White-tailed Sea Eagles providing a multi million pound boost to the Isle of Skye economy

White-tailed Eagle perched (1 of 1)

Sea eagles are boosting tourism on Skye

Sea eagles have boosted business from tourists by £2.4million on Skye, with around 200 jobs now supported by wildlife tourism. According to a survey carried out by RSPB Scotland, wildlife tourism on the isle generated more than £4.2million between August 2013 and October last year. Sea eagles alone were responsible for some £2.4million – an increase on a 2008 survey, which found £1.8million was generated by the presence of the huge birds.

And now a new sea eagle viewing facility is being tested on the island to capitalise on the growing interest. Alison MacLennan, RSPB Scotland’s conservation officer for Skye and Wester Ross, said: “The number of people visiting the island hoping to see sea eagles has steadily increased year on year over the past 10 years.

“We have had a tremendous demand for our sea eagle guides, produced as part of the Heritage Lottery Fund-supported Seaviews project, which indicate where the birds can be seen and how to identify them.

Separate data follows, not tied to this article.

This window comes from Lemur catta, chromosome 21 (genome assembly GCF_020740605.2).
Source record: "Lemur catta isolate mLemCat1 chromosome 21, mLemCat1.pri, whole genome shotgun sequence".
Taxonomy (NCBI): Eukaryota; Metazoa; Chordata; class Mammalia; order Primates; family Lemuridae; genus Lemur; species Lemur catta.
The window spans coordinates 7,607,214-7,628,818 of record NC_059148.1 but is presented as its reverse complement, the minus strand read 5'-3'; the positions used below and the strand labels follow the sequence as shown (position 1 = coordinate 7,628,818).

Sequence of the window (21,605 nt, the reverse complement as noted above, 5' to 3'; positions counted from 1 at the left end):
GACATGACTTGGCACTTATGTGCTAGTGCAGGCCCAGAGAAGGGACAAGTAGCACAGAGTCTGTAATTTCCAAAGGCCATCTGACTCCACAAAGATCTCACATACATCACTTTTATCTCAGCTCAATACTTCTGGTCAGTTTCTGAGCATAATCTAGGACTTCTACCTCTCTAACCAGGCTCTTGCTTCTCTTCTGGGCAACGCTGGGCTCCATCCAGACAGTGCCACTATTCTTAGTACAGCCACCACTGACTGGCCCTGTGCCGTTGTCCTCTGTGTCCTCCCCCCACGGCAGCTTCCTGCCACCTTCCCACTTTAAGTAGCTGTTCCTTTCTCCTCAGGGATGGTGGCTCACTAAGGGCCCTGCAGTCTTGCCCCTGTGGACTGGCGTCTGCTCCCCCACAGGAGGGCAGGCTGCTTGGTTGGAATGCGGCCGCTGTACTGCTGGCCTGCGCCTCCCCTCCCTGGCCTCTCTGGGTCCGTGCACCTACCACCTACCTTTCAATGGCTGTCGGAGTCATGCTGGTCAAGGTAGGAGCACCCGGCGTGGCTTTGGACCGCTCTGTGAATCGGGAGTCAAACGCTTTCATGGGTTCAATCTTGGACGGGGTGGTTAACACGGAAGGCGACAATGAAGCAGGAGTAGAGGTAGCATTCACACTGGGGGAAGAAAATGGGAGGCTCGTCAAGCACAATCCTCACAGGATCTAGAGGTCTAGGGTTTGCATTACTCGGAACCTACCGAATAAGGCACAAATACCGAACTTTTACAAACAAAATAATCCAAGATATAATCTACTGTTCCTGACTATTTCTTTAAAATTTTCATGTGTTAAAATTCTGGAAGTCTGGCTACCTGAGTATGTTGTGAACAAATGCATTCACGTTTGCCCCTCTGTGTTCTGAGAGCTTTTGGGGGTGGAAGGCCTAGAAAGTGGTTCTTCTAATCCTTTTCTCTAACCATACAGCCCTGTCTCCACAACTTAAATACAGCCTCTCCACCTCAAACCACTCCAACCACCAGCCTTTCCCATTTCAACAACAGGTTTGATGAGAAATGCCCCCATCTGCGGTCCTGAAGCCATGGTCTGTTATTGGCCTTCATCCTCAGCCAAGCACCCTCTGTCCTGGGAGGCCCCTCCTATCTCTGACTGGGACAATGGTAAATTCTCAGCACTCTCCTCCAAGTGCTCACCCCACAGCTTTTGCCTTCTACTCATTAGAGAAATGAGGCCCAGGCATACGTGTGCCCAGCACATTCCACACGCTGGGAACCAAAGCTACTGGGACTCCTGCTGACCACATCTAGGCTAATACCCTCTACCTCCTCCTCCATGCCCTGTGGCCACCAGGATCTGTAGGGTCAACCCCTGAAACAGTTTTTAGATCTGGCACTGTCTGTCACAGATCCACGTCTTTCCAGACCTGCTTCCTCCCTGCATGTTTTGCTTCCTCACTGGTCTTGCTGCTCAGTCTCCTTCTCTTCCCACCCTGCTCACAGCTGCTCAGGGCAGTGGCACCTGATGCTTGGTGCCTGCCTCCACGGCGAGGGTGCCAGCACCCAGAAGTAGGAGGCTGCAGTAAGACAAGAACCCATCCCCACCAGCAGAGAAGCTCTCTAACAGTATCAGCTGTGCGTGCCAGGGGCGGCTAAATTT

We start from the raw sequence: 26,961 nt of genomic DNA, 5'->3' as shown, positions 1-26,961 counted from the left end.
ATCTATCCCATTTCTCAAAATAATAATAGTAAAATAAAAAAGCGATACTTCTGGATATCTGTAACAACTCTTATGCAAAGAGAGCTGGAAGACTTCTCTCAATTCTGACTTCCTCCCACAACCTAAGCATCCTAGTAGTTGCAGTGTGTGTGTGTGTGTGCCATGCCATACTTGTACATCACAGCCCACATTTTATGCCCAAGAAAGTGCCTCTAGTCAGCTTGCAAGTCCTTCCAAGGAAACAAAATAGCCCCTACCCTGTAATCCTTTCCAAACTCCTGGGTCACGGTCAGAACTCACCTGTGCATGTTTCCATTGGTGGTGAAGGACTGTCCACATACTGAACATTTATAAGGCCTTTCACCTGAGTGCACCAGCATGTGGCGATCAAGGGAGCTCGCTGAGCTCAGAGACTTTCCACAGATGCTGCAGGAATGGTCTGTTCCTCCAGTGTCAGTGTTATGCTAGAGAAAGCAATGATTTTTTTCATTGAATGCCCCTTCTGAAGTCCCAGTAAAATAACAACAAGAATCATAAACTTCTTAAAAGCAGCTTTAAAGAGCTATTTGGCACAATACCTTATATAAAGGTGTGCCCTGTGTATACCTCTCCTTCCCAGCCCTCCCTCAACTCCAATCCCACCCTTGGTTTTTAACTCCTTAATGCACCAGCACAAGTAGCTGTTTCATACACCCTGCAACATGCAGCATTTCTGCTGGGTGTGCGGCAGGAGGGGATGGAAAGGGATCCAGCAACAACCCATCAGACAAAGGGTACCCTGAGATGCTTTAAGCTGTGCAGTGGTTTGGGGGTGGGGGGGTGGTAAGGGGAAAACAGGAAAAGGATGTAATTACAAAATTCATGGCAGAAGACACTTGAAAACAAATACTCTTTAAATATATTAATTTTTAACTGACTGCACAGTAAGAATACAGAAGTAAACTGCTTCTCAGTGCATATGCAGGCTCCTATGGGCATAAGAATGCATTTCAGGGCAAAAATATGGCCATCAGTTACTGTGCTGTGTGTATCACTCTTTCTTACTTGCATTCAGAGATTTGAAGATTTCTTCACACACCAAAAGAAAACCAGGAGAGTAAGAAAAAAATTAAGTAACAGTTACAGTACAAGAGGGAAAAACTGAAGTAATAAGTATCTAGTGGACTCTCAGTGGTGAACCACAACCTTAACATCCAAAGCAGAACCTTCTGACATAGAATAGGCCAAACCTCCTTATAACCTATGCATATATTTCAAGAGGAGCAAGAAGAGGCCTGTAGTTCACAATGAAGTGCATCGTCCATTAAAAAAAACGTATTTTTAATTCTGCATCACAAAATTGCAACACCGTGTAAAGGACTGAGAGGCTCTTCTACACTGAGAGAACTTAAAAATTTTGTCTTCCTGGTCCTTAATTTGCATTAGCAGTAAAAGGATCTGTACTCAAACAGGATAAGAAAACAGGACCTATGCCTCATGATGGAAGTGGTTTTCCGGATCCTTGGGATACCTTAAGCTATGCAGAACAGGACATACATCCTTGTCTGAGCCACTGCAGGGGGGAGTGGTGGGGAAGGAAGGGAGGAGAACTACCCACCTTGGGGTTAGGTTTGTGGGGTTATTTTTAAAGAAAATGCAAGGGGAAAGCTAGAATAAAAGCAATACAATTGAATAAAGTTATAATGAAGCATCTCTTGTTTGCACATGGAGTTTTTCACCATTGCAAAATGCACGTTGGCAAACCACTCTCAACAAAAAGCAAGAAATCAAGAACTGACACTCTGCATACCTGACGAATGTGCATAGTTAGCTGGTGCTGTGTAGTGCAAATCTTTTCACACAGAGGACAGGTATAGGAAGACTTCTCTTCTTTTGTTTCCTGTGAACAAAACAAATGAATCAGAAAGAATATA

“And, of course, a number of businesses have been started in recent years on Skye, to cater for the increasing demand to see these magnificent birds in the wild, with wildlife guides and tour boats now operate from many locations around the island.”

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Ms MacLennan added that to cater for the growing interest, the RSPB and Forestry Commission Scotland are trialling a sea eagle viewing facility at the commission’s site at Kylerhea.

She said: “We have been overwhelmed by the positive response we are receiving for our date with nature project at Kylerhea.

“It is a brilliant location, overlooking the narrows that separate the island from the mainland, where visitors are able to experience, at first hand, all the wonderful wildlife that can be seen there.

“Otter, seals, dolphins, porpoises and seabirds are all regular if not daily occurrences. The star of the show is, of course, Victor the sea eagle who regularly turns out to entertain the visitors while he goes about stealing or catching fish to feed his off-spring.”

The Kylerhea viewing facility is manned from Tuesday-Saturday by local residents Andy Law and Jake Butcher.

Dr MacLennan added: “It is very encouraging that the growing wildlife interest, as demonstrated by this economic report, is also benefiting local businesses and creating sustainable employment for local people.”

White-tailed-eagle

Image courtesy of Dusan Boucny

 

This article was first published by the Press & Journal and written by  Jane Candlish

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